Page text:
Taken from the book: “Abnormal Psychology” by David Homes. Harpers Collins. ©1991.
Frederick J. Frese III is a psychologist who has struggled with schizophrenia for over 20 years. He described the onset of his symptoms and talked about his occasional “breakdowns”. Most of the time, however, he functions effectively, and in the following comments he describes some of the things that help. Dr. Frese believes it is important that the person whit schizophrenia be aware of the nature of the problem in order to develop effective coping strategies. He said:
Person whit schizophrenia needs to carefully study how they function. Until they can identify their deficits, it is very difficult to start building compensatory mechanisms that will enable them to function better… persons recovering from schizophrenia should be able to identify, and be on the lookout for, the sorts of persons, places, and things that can cause the type of stress that may precipitate their breakdowns. They should know to get to environments that are helpful.
Just as a diabetic must take action to control his or her blood-sugar level, persons recovering from schizophrenia must learn to monitor and take measures to counteract an imbalance in subcortical neurochemical activity. But unlike diabetes, schizophrenia seriously interferes with rational processes, and once the irrationality begins, the person may have great difficulty in acting in a rational or responsible manner.
To overcome the irrationality, Dr. Frese also emphasizes the importance of feedback from others:
Because of our disability, it is very difficult for us to know what we do that normal do not understand. Therefore, it is very helpful to have a trustworthy normal around to let us know what it is about our thoughts that perhaps it would be better not to share with everyone else. In my case, my wife constantly gives me feedback whenever I am saying or doing things that normal people may consider bizarre or offensive. Some things are rather obvious. If you are hearing voices, it is generally best not to talk back to them while normal are around. If your thoughts are dominated by the importance of the colors or similar sounds in the environment, you probably do not want to reveal too much about this to others.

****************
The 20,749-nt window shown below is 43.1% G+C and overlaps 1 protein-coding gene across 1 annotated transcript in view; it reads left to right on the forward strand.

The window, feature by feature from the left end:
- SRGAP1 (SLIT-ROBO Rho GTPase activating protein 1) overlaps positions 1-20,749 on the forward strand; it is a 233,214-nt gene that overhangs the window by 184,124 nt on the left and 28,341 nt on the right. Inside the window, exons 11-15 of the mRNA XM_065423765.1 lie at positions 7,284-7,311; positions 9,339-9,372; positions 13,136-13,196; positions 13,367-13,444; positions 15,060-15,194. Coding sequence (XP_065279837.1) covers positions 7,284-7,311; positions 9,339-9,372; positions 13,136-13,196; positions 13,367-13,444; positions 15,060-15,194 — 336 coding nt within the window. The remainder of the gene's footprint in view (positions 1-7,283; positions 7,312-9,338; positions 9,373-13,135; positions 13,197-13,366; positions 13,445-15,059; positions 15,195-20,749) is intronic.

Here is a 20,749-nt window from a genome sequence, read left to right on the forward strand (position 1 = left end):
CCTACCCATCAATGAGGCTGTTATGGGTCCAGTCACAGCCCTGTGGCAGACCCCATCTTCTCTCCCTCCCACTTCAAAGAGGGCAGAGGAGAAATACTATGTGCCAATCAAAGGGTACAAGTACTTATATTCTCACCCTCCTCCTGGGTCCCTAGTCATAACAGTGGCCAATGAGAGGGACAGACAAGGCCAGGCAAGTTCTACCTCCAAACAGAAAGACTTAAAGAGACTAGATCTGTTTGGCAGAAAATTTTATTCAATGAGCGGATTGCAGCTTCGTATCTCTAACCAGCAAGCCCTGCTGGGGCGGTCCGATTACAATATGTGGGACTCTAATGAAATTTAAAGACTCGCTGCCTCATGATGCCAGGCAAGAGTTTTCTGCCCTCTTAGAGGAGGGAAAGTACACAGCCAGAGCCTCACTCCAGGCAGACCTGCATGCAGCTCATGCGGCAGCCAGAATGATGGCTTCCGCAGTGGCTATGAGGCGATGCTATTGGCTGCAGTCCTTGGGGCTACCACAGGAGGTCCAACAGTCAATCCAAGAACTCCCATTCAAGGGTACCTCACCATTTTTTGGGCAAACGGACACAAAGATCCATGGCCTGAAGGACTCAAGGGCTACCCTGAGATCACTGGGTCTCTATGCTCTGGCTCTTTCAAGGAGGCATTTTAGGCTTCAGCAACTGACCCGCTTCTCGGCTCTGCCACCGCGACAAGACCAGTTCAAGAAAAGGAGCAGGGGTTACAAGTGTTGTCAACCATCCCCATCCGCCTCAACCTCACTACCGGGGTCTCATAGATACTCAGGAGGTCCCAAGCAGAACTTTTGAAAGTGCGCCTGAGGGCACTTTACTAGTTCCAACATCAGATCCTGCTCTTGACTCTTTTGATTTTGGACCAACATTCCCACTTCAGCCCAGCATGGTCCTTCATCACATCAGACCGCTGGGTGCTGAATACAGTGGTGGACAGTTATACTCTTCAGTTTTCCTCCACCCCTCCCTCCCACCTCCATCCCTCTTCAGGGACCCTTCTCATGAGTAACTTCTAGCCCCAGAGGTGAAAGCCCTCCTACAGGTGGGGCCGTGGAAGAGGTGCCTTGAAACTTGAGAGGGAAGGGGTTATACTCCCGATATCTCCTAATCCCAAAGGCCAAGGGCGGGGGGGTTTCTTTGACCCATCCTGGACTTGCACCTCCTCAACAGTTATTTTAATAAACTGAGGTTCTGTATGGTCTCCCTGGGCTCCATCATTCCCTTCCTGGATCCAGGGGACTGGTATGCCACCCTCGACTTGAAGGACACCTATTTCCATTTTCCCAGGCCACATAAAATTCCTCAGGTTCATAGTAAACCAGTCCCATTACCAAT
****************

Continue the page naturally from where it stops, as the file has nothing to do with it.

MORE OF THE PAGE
Whit help, other disabled persons learn to compensate for their disabilities and frequently lead dignified, productive lives. The blind learn to use canes and seeing-eye dogs; those with limited use of their legs learn to use crutches and wheelchairs. For the mentally ill, however, the parameters of our disability are often not easily defined. We need help and feedback so we can understand exactly the nature of our disability.
Whit regard to the results of psychological testing, Dr. Frese said:
Assessment results that us we have “gross pathology”, “extreme confusion” or “diffuse brain damage” are not really helpful. We need very specific information. Perhaps new assessment instruments need to be developed, possibly with input from us, so that we can better learn how it is that we are different from others or where our psychological blind spots are.
Unfortunately, feedback is not always enough. Sometimes the symptoms overwhelm the person, who then loses the ability to function. When that occurs, some flexibility on the part of other people in the environment is necessary. Dr. Frese commented:
Schizophrenia tends to be an episodic disorder. We are going to have periodic breakdowns. This makes holding employment very difficult because the usual practice is to terminate employees who require frequent periods of leave. Work for us should be structured so that our disabilities are taken into account. Many of us are well educated and/or have useful skills when we are not having episodes. Why can´t jobs be structured for us so that our episodic breakdowns do not automatically result in our loss of employments? As with those in the general population, we like and needs to be a little more flexible in understanding that we are going to behave strangely from time and there are going to be time when we do not function well at all.
"Abnormal Psychology" by David Holmes. Part 4, p. 303. Case study 15.1.